CVR Partners Earnings Survive Weak Nitrogen Prices

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It appeared that nitrogen producers were going to have a rough third quarter when Rentech Nitrogen Partners  announced it was slashing its quarterly distribution to just $0.27 per share last week -- almost half of the previous lowest distribution ever and well below the average historical payout of $0.86 per share. The news sent shares to 52-week lows and also weighed on shares of CVR Partners , which were already near annual lows.

Fortunately, CVR Partners restored some faith when it reported earnings this morning and raised the lower end of its distribution guidance for the year. It wasn't a spectacular quarter: President and CEO Byron Kelley is stepping down at the end of the year and production was affected by repairs in the beginning of July. But weak nitrogen prices for ammonia and urea ammonium nitrate, or UAN, are affecting the entire industry. Take a look at share performance including cash distributions for the two smaller producers and larger peer Terra Nitrogen in the past year.

UAN Total Return Price Chart

UAN Total Return Price data by YCharts

Are operations really as troubled as the CVR share price predicts? I'll point investors to the company's press release for all of the financial numbers, but the numbers I'm focusing on are below:




% Change


$69.2 million

$75 million


Operating income

$21.3 million

$32.3 million






Source: CVR Partners press release

That doesn't look so pretty, but remember that CVR Partners' business is dependent on selling prices and the efficiency of operations. How did production fair last quarter?




% Change

Ammonia price per ton




UAN price per ton




Ammonia production (tons)




Ammonia available for sale (tons)




UAN production (tons)




On-stream, gasification




On-stream, ammonia




On-stream, UAN




Source: CVR Partners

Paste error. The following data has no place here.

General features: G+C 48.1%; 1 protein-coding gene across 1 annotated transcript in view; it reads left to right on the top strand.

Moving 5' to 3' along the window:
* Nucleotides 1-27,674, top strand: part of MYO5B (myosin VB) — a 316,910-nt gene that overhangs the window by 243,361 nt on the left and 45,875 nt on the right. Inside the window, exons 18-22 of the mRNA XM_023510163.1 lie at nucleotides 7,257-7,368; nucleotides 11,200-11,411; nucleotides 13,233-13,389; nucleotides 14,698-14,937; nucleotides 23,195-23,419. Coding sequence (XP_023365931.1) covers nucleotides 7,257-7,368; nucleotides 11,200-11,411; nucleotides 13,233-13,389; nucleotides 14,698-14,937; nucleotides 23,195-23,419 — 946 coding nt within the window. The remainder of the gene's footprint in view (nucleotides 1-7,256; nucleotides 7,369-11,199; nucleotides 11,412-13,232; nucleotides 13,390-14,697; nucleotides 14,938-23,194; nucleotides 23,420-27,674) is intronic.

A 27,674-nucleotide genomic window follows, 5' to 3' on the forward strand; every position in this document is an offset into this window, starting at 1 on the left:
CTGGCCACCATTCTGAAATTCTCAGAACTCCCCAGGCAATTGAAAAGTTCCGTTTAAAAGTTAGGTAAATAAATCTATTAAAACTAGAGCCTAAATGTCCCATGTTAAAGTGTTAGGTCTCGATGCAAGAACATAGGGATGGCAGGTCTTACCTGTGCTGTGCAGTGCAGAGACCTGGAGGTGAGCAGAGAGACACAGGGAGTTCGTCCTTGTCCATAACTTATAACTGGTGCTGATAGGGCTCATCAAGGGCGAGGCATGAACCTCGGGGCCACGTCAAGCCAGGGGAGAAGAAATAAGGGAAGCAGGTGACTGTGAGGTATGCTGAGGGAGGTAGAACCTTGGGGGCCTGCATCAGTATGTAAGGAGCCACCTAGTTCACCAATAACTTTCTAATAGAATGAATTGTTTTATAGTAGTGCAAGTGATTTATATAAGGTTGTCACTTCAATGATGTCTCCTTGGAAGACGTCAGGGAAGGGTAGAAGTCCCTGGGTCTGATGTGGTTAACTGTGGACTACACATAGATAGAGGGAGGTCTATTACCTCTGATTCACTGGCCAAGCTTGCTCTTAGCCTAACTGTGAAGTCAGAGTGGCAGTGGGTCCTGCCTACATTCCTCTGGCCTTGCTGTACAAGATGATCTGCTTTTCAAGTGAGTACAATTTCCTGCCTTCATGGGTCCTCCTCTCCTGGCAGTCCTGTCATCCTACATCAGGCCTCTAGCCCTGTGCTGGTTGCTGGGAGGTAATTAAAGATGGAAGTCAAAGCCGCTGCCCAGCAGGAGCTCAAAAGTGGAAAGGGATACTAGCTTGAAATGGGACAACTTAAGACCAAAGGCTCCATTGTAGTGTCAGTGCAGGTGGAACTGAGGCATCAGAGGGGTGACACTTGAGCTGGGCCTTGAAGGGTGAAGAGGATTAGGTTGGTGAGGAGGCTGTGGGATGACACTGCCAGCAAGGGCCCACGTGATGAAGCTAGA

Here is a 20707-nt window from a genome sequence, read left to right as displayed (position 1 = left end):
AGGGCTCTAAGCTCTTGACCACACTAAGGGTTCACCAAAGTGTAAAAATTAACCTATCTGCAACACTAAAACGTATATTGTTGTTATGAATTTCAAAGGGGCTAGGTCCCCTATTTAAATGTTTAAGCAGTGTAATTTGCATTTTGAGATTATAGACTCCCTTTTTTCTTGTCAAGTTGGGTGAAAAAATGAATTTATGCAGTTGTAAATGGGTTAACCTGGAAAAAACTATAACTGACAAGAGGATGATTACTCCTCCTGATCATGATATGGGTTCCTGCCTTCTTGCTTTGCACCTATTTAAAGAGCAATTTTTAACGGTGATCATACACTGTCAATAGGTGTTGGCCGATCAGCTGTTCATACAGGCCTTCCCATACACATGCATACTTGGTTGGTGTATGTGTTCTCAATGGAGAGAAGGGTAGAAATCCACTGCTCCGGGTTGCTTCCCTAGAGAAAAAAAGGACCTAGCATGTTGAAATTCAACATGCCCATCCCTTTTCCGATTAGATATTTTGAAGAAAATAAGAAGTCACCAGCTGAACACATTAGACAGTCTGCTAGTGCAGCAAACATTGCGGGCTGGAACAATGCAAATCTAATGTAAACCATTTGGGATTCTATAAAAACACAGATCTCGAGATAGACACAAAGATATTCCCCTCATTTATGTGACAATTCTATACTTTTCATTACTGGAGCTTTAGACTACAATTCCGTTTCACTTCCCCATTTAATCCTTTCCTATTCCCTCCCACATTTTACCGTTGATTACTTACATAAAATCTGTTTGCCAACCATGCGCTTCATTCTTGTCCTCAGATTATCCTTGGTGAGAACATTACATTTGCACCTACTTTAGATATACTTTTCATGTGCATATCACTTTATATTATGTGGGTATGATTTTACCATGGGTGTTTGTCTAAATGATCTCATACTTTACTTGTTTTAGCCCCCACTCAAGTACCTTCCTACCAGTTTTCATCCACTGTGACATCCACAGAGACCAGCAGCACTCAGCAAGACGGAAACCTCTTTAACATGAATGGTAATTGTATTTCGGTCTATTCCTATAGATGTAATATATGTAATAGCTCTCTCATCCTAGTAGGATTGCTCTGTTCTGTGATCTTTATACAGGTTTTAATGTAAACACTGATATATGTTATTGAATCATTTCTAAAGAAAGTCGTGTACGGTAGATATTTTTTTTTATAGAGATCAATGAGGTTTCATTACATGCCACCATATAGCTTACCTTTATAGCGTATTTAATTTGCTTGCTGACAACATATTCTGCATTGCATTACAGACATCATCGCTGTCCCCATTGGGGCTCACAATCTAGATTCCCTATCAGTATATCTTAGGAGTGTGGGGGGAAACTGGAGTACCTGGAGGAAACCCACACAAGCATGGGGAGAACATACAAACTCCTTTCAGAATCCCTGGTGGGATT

Both selling prices and on-stream factors (process efficiency) were down for the quarter compared to last year, which dragged on sales and income. I wouldn't be too concerned with prices when taking a long-term view, however, since the company has no control over market forces. On-stream factors were smacked by repairs required for the gasification unit, which affected ammonia and UAN downstream. It appears that the problem, which first arose in May, is finally fixed and the company can return to full operations with limited interruptions.

Ammonia production was affected by downtime, but investors shouldn't worry that ammonia available for sale was down 88% compared to last year. Why not? Because that was the plan all along. CVR Partners improved its facility in late 2012 to allow it to upgrade all of its ammonia to higher value UAN. By all accounts it appears the decision has paid off.

Consider that year-over-year sales were only down by about 8%, despite an 11% drop in selling prices and 4% drop in ammonia production. The improvement has allowed the company to raise the lower end of its full-year distribution guidance from $1.80 per share to $1.85 per share. The high end remains at $2 per share and the total distribution for the first nine months stands at $1.55 per share. Not too bad, all things considered.